{{item.currency}} {{pricing}}





{{item.currency}} {{pricing}}



{{item.currency}} {{pricing}} - Out of Stock

Hunting the giant guitarfish

During summer, there is one species of fish that big-fish anglers along the KwaZulu-Natal and Zululand coast most aspire to catch: Rhynchobatus djiddensis, or as it is commonly known, the sandy. By Rudolf Scheepers

 

In the warm months, the giant guitarfish can be abundant in the surf zone, where it will feed on crabs, crayfish and bivalve molluscs that accrue there, its strong jaws and flattened teeth easily crushing these baits. It will also readily feed on bait fish.

The sandy is ovoviviparous, which means that the female produces her young from egg cases in which the embryos develop.

This species can be very difficult to catch, and in some seasons, not too many of them do get caught. In other seasons they can be abundant for periods of up to three weeks in specific areas. The pattern that has been observed over the years is that when they become abundant in an area, the average size of these shoaling fish is between 30kg and 50kg. These are young fish; the adult sandy can weigh over 100kg.

It’s not common for the average angler to land a sandy of over 80kg. These big fish seldom feed as a shoal and generally occur in very small groups. Anglers who have landed one of these powerhouses can consider themselves very fortunate, and, I am sure, will testify to its brute strength and stamina. This doesn’t mean that an angler will be wasting time targeting a big sandy, but it will normally take many fishing hours and a lot of perseverance to land one that size.

Where to find it

Over the years, some areas have become synonymous with the giant guitarfish. With the correct weather conditions during the months from November to March, with three days of north-east wind, preferably some colour in the water, and water temperature between 21°C and 24°C, an angler putting in the time and effort has a good chance of hooking into a sandy.

From the south, the deep water points between Pennington and Umkomaas always work well. Some of the beaches will also produce sandys. Moving north, Amanzimtoti will produce fish on the deep water points and some of the deeper beaches in the area. The deep rocky points in the Ballito area are good spots too.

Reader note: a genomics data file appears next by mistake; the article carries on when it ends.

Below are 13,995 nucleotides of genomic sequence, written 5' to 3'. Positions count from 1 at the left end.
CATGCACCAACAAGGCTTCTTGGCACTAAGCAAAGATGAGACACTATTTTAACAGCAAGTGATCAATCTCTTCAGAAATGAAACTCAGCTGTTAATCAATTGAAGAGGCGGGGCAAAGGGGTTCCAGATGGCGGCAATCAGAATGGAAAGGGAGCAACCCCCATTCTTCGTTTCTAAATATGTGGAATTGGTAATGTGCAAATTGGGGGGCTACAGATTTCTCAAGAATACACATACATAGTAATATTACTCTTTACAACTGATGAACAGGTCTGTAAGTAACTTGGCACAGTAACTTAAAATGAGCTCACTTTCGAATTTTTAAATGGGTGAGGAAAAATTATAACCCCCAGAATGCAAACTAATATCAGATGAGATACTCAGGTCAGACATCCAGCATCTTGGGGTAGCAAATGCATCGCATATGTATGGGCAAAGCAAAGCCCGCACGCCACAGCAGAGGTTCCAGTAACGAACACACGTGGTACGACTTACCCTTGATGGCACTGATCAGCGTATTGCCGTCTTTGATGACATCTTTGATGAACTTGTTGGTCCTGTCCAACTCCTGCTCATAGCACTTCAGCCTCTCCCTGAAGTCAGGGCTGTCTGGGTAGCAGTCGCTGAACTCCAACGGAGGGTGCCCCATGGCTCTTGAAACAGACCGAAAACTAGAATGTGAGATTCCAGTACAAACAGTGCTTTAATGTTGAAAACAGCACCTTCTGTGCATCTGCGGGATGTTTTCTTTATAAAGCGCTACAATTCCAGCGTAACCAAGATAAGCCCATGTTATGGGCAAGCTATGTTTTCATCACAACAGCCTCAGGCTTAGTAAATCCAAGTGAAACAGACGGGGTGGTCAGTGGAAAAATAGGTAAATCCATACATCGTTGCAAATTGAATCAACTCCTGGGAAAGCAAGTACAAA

Moving north towards Stanger and Zinkwazi, the deep beach areas become more productive for these fish; during the past season, this location was one of the most productive. Moving up to the area between Amathikulu and Mtunzini, when conditions are good you may also find lots of sandys between 20kg and 50kg.

Probably one of the best areas for targeting a sandy over 80kg is between Richards Bay and Mapelane. Fishing the beach area at St Lucia and off the ledges of Cape Vidal can be very productive too. Sodwana Bay always produces some sandys of all sizes, and Kosi Bay is a good option if you are looking for one of the big ones.

When fishing the beaches, anglers should look for the deeper holes in front and to the sides of sandbanks. This is where the bait should be placed. Small sandys will often feed on the sandbanks, but normally the bigger fish can be found in the deep holes.

What tackle to use

Personally, I would never use any rod lighter than a Heavy to catch the fish. If you are in an area where the average size of the sandys is small, a Medium-type rod can be used. You might regret it, though, if you hook into a beast. At some stage of the fight, the angler is going to be required to place maximum pressure on the fish, and using a soft-medium rod might make this task very hard work.

A strong reel with .47mm to .55mm nylon would be sufficient. If fishing with braid, I would suggest nothing less than 40lb. It is critical to use a strong, good-quality leader line. The sandy can put a lot of strain on the leader by slapping it with that powerful tail every time it makes a run. I would suggest nothing lighter than a .80mm leader and trace.